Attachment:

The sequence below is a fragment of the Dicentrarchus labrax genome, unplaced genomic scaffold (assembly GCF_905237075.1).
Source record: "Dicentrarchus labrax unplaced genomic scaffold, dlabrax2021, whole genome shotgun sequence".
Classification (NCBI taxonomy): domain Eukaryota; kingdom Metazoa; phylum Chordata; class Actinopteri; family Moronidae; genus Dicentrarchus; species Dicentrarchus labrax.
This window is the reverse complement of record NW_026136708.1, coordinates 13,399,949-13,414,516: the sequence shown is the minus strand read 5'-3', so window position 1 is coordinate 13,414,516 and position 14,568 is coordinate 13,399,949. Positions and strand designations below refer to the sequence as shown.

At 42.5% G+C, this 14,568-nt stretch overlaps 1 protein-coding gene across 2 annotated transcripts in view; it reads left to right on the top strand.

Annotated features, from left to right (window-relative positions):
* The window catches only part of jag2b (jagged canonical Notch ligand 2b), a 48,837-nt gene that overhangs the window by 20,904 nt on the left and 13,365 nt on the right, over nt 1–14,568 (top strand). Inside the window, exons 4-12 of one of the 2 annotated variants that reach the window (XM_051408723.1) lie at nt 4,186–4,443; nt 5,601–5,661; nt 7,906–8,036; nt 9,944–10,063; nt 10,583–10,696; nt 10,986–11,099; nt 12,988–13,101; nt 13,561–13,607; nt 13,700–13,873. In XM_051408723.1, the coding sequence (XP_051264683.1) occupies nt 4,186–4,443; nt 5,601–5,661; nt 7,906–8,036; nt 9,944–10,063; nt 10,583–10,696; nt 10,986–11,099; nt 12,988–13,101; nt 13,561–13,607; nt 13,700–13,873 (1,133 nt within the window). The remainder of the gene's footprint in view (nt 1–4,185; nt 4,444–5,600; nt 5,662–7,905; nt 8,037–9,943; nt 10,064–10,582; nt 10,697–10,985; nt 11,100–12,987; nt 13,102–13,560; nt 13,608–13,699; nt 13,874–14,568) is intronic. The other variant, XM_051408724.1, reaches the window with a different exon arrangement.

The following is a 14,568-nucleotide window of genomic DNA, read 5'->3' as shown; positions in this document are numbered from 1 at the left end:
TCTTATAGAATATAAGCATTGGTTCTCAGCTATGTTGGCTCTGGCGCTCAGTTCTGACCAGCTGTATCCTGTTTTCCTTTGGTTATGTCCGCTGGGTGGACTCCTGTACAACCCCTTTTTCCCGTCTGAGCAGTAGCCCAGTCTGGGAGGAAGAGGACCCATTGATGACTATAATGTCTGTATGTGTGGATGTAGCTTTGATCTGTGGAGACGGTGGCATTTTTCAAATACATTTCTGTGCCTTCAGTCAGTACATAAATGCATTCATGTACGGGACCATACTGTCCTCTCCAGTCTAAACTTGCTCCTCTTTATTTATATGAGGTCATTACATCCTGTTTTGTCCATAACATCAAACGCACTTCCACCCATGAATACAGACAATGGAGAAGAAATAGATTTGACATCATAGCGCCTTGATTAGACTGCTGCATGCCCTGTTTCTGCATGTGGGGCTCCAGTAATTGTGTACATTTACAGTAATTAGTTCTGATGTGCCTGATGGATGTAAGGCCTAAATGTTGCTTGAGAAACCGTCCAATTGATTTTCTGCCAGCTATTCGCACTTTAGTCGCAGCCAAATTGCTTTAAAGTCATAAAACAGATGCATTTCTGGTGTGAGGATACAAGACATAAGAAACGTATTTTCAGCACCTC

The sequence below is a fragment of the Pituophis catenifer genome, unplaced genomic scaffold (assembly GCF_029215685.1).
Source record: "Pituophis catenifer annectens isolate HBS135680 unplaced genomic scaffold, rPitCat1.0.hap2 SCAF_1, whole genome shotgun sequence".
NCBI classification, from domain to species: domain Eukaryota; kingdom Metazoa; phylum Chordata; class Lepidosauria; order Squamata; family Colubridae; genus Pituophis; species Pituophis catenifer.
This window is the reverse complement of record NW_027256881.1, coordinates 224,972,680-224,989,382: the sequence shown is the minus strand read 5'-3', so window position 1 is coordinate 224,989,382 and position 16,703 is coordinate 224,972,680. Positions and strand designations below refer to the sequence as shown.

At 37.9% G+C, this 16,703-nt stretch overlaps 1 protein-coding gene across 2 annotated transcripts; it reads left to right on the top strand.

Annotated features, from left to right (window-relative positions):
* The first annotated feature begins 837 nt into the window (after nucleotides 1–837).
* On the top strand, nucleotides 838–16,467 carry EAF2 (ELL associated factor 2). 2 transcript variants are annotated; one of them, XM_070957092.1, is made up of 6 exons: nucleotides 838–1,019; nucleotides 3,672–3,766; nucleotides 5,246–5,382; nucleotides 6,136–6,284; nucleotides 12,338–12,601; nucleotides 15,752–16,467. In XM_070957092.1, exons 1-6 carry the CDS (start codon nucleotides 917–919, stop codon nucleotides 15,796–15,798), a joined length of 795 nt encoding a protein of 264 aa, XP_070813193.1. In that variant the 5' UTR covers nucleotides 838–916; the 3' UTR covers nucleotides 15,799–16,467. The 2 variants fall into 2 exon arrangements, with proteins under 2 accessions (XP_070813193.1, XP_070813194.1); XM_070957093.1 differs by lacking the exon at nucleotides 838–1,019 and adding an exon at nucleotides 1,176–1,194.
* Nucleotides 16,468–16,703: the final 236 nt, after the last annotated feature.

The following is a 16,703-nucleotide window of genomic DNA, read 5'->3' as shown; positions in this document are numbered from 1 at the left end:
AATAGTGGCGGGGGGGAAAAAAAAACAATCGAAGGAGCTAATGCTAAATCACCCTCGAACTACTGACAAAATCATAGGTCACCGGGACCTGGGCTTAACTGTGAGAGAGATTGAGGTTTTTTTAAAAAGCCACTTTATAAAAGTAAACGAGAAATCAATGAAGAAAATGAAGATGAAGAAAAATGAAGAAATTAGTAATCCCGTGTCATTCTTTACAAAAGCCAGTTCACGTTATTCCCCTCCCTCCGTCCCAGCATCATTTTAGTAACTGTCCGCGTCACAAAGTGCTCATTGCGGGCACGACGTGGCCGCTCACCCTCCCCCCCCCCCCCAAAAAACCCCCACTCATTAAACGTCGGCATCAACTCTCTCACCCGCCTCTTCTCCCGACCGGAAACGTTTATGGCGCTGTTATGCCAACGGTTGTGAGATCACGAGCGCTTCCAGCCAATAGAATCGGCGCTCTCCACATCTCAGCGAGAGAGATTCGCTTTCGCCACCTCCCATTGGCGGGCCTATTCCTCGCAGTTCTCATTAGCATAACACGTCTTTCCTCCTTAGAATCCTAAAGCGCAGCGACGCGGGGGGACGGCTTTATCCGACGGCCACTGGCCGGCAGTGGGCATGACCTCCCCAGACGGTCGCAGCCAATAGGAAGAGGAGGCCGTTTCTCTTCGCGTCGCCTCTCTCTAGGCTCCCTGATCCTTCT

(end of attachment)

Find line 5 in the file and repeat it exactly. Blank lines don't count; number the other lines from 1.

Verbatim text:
At 42.5% G+C, this 14,568-nt stretch overlaps 1 protein-coding gene across 2 annotated transcripts in view; it reads left to right on the top strand.